Sarich, however, is not so willing to dismiss race as an accident of history. "I don't know whether Marco Polo referred to race or not," he says. "But I'll bet that if you were able to ask him where this person or that one came from just by looking at their physical features, he would be able to tell you."

If populations were uniform in density all over the world, adds Sarich, then the whole panoply of human variation would indeed be distributed smoothly, and race would not exist. But populations are not so evenly dispersed. Between large areas of relatively high density there are geographic barriers--mountain ranges, deserts, oceans--where population densities are necessarily low. These low-population zones have acted as filters, impeding the flow of genes and allowing distinct, discernible patterns of inheritance--races--to develop on either side. The Sahara, for instance, represents a formidable obstacle to gene flow between areas to the north and south. Such geographic filters have not completely blocked gene flow, notes Sarich--if they had, separate human species would have developed--but their influence on the pattern of human variation is obvious.

Layered confusion surrounding the term race--and its political volatility--it's no wonder that scientists struggle over its definition and question its usefulness. Surveys of physical anthropologists have found that almost half no longer believe that biological races exist. "Historically, the word has been used in so many different ways that it's no longer useful in our science," says Douglas Ubelaker of the National Museum of Natural History at the Smithsonian Institution. "I choose not to define it at all. I leave the term alone."

The other half, however, contends that simply saying you choose not to define race won't make it go away. "A popular political statement now is, 'There is no such thing as race,' " notes Alice Brues, a physical anthropologist at the University of Colorado. "I wonder what people think when they hear this. They would have to suppose that the speaker, if he were dropped by parachute into downtown Nairobi, would be unable to tell, by looking around him, whether he was in Nairobi or Stockholm. This could only damage his credibility. The visible differences between different populations of the world tell everyone that there is something there."

And, says Brues, we have to find a way to discuss just what that something is, and why it's there. "There are situations when you have to talk about things, and you have to have words to do it," she says. "Forensic anthropology is one such situation. The police want to know, is this a black person, a white person, maybe an Indian? You have to use words."

Like Sauer, Ubelaker is often asked by law enforcement agencies to identify unknown human remains. If racial divisions are merely cultural artifacts, then how are the two men so readily able to glean a person's racial identity from the purely physical evidence of a fleshless skull? The answer, they say, lies in geography and demographics. "I don't have any problems with the idea that there's human variation that is systematic," says Sauer. "I can look at somebody and say, 'Your ancestors are probably from Europe.' I know that they're not going to be from South Africa or East Asia. But that still doesn't mean it's reasonable to take the world's population and divide it into three groups."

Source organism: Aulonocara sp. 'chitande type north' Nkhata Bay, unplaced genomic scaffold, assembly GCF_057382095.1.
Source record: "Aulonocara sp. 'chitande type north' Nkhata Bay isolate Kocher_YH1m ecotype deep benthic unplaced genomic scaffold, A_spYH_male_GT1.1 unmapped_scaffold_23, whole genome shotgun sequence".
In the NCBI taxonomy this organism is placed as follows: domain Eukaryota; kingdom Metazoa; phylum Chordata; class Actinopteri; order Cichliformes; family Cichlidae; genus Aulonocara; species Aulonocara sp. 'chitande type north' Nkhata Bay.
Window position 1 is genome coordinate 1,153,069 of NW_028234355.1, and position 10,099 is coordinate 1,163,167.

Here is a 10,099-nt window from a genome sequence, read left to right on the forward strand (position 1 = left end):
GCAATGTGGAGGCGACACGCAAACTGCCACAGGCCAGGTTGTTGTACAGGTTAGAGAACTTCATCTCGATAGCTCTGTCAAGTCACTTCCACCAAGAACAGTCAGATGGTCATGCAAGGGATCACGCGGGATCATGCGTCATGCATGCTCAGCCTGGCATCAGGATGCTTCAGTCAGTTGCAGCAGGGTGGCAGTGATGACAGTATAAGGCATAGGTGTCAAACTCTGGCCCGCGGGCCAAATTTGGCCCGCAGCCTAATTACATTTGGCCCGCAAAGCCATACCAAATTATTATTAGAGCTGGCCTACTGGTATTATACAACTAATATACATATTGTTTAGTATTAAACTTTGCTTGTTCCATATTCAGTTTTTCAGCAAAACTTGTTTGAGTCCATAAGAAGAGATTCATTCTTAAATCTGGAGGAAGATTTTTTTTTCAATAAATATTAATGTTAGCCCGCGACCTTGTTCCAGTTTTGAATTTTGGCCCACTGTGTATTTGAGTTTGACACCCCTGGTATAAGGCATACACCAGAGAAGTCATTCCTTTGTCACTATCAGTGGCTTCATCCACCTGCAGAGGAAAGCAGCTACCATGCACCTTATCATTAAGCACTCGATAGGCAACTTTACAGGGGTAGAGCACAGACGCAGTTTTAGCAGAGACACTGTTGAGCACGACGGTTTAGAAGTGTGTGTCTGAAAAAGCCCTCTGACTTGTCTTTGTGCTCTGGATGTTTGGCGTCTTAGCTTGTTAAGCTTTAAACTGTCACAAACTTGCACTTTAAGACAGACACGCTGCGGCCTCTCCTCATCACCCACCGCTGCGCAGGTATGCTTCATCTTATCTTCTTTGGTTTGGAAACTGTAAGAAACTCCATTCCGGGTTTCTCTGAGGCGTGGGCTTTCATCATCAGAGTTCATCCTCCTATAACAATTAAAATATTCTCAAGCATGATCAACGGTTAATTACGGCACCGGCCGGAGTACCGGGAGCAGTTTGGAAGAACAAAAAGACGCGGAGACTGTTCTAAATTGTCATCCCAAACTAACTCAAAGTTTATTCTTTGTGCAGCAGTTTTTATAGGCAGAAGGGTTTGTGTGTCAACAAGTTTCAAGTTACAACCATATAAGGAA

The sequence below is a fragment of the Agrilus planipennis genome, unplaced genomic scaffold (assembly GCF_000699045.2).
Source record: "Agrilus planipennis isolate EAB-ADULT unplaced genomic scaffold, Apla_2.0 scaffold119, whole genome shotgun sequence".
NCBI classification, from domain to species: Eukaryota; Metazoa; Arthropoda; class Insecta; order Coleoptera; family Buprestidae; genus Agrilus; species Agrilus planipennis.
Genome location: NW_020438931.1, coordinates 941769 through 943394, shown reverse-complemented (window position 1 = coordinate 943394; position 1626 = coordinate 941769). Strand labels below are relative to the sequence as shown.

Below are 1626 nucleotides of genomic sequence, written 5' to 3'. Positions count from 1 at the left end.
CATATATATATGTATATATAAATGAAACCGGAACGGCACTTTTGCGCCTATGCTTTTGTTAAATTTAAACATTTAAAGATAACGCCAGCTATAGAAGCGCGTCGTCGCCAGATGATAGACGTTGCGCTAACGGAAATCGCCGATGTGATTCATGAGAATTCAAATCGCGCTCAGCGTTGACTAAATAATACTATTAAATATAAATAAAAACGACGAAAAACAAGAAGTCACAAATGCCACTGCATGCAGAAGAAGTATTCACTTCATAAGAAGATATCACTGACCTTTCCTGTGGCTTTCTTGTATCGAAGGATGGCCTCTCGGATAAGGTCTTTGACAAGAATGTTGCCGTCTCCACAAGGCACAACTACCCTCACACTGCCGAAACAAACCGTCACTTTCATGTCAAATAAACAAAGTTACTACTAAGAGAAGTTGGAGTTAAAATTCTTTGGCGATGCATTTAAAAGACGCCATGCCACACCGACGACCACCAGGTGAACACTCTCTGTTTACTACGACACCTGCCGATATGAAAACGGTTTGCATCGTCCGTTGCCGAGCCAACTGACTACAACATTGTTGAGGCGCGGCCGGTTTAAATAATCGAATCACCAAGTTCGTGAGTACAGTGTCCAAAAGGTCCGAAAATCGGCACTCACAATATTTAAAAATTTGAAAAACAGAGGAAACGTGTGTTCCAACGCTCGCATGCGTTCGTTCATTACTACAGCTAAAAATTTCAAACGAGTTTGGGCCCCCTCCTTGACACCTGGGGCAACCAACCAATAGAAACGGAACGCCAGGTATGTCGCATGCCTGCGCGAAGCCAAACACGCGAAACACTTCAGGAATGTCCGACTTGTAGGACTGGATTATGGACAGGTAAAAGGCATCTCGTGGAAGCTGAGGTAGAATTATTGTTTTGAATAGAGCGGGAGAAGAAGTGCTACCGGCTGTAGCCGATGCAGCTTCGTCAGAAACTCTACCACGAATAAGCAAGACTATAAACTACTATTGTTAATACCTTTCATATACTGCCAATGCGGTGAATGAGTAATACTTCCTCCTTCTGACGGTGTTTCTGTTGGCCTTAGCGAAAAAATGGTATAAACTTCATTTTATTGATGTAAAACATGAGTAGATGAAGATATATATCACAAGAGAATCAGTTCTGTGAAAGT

If the body Sauer identified in 1984 as that of a 19-year-old black female had been found in a different country, he says, he might have come up with a different identification. But American forensic standards are specifically designed to discriminate between people of West African, European, Asian, and American Indian descent, since those are the groups that make up the bulk of the American population. Given the bones' location, Sauer says, the odds were very good that the deceased would have identified herself as African American.

"A lot of us could narrow down the geographic origin of a specimen a lot more," says Sauer, "but I don't do that because the police have a form, and I want my form to match their form."

Anthropologist George Armelagos of Emory University, an outspoken critic of the biological concept of race, says it's a cop-out for anthropologists to continue using racial categories just because that's what law enforcement agencies ask for. "That doesn't seem legitimate to me," says Armelagos. "If we want to educate people on the concept of race, we should be doing it at all levels."

"Engaging a detective in a theoretical discussion on the true nature of human geographic variation isn't going to help him solve a case," counters Sauer. "I've come to the conclusion that if the police want race, I give them race. Maybe afterward, when we're having a beer, we can have a discussion about what race really means."

Researchers, unlike the anthropologists, seem to have little question about the reality of racial categories. Race, it seems, is quite useful for organizing data; each year dozens of reports in health journals use it to show purported clear differences between the races in susceptibility to disease, infant mortality rates, life expectancy, and other markers of public health. Black men are supposedly 40 percent more likely to suffer from lung cancer than are white men, and a number of recent studies on breast cancer seem to show that black women tend to develop tumors that are more malignant than those found in white women. In the United States, black infants are almost two and a half times more likely to die within the first 11 months of life than white infants. And it's been shown that American Indians are far more likely than blacks or whites to carry an enzyme that makes it harder for them to metabolize alcohol; this would leave them genetically more vulnerable to alcoholism. Other studies claim to demonstrate racial differences in rates of cardiovascular disease, diabetes, kidney ailments, venereal disease, and a host of other pathologies.